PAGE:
Contemporary Psychoanalysis

By Licia Ginne, LMFT

“An analyst trained in contemporary psychoanalysis focuses not just on past experiences, but also on the here-and-now of an individual’s experiences and relationships. Attachments, separations, and losses beginning in infancy influence one’s personality, as do current contexts of living, working, and loving. A contemporary psychoanalyst is interested in mutually exploring your past and present experiences and relationships. He or she participates in a dialogue with you to develop understandings about your life.” Institute of Contemporary Psychoanalysis

I think most of us still associate psychoanalysis with Classical Freudian Psychoanalysis.. If you were a fan of the AMC television series “Mad Men”, you can see snippets of a classical (Freudian) psychoanalysis, in the second season. Classical Freudian analysis has a clearly defined path of which the patient should follow for a successful analysis and the interpretations are all directed at achieving this goal. The analyst is an innocent witness to the patient’s progress through the required steps of awareness to complete the analysis. The analyst will perceive any deviations from this path as the patient’s own resistance to awareness or reenactment of problems from the patient’s own past.

Contemporary Psychoanalysis encompasses many different theories and approaches though I would like to focus on Intersubjective Systems Theory, since this is the approach I ascribe to today.

“Human beings are by nature relational. There is more to this assumption then meets the eye. It implies that our psychological life cannot be the life of the isolated mind; it must originate, grow and change within the intersubjective contexts in which we find ourselves.” – Orange, Atwood & Stolorow 2001: 27

In this theory the analyst is not seen as directing or instructing the patient through the desired steps as with Classical Freudian analysis and many other psychotherapies but as a partner in the (therapist) analyst – patient relationship.Everyone has a subjective experience, it is our own personal experience and Intersubjective systems theory this subjectivity is understood within the context it was created. Each persons story is different and their own and we should try and undertstand their world view as they understand it. We so often jump to conclusioins and assumptions without really understanding. I see it with myself and clients but also see how hard it is for couples to understand their partner’s view of the world.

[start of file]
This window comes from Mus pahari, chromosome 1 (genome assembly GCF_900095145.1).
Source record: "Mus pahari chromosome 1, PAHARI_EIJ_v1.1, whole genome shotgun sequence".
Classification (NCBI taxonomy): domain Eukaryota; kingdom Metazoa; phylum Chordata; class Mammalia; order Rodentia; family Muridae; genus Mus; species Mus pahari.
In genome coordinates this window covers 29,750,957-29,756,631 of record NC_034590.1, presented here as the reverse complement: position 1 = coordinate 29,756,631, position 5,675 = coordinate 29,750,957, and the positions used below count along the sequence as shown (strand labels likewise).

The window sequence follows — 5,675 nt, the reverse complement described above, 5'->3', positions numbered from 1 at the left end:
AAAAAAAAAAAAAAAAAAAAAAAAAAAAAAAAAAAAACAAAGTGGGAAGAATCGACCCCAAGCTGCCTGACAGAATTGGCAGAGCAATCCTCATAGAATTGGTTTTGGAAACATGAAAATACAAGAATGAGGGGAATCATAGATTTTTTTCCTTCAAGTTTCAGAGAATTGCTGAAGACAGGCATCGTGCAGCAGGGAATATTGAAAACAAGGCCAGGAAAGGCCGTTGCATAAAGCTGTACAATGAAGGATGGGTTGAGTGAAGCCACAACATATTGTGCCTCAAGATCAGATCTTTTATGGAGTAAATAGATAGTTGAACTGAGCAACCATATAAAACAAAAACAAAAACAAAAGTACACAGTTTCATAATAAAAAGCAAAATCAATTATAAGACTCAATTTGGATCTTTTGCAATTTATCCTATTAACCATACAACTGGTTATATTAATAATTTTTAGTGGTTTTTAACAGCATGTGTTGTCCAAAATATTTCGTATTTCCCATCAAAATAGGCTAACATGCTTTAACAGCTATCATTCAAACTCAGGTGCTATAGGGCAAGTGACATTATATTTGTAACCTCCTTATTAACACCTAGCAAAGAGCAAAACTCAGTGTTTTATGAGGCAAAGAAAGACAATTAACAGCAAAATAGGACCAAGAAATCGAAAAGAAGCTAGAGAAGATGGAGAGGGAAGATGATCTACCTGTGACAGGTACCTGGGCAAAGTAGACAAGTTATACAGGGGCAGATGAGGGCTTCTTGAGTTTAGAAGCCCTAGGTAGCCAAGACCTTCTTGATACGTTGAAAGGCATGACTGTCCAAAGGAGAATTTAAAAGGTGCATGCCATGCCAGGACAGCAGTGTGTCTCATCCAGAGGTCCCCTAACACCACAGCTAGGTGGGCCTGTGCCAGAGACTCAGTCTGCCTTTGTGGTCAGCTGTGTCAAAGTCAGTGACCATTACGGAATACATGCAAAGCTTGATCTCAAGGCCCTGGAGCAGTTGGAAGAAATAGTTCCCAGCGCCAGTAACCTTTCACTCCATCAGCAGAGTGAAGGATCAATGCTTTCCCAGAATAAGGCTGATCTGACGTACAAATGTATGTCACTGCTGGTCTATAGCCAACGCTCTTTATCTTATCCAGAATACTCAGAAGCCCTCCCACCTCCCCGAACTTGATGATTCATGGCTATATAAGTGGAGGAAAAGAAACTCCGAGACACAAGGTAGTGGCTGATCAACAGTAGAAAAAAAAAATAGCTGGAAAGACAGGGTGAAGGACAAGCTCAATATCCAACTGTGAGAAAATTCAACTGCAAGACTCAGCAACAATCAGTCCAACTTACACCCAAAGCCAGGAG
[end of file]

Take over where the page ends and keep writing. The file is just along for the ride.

In a paper by Donna Orange she defines intersubjective clinical sensibility as having 3 components. Let me try and explain the 3 components as I understand them.

  1. The analyst does not assume the role of all knowing but recognizes the process of engagement, the need for self-reflection and the understanding that their presence influences the relationship.
  2. The theory focuses on the emotional beliefs that create the lens through which the client (patient) views their world (organizing principles).
  3. The analyst respects the reality of the patient and their view of the world and tries to come understand it and explore it.

The understanding and training of the analyst opens up an area of exploration for the patient where they can consider and understand how they came to view the world and themselves. Attachment theory considers the effect the mother (primary caregiver) has on her infant, how her emotional state, ability to relate and respond to the infant establishs a pattern of how the child will relate to the their world experience and themselves. An anxious mother will often create an anxious child and one who is trying to please others to establish a safe connection. Whether they feel they have a secure attachment to mother and view the world as a safe place or whether they have an inconsistent attachment and fear depending on others, is a simplified view of attachment theory and hopefully enough to give the general meaning.

Psychoanalysis means a commitment of 3 to 5 sessions per week, psychoanalytic psychotherapy can be 1 to 2 times per week. I have found it to be an amazing experience to develop such a close relationship with my analyst and feel the safety of the multiple sessions. At first I was concerned I wouldn’t have enough to talk about. What I found is that like with any relationship where there is a lot of consistency, the other person knowing your world deepens the relationship. When we have grown up without this safe consistent relationship it can also be frightening to have someone so close, our fears and anxieties will surface. Here the work can begin, to have a healing experience with someone who knows us, to understand our fears and anxieties and to feel we are not alone. I think most of us come to therapy because we didn’t get the support, encouragement or interest that young children need to feel valued and vital. It wasn’t that our parents purposefully didn’t give us what we needed but most likely they themselves didn’t get it so couldn’t give it. It is within this relationship that deep beliefs can be challenged and changed. We can never change what our history is but we can become aware of it and realize that some of what we believe to be the truth may not really hold up. It might have been the truth in our families but not be the truth for the world at large.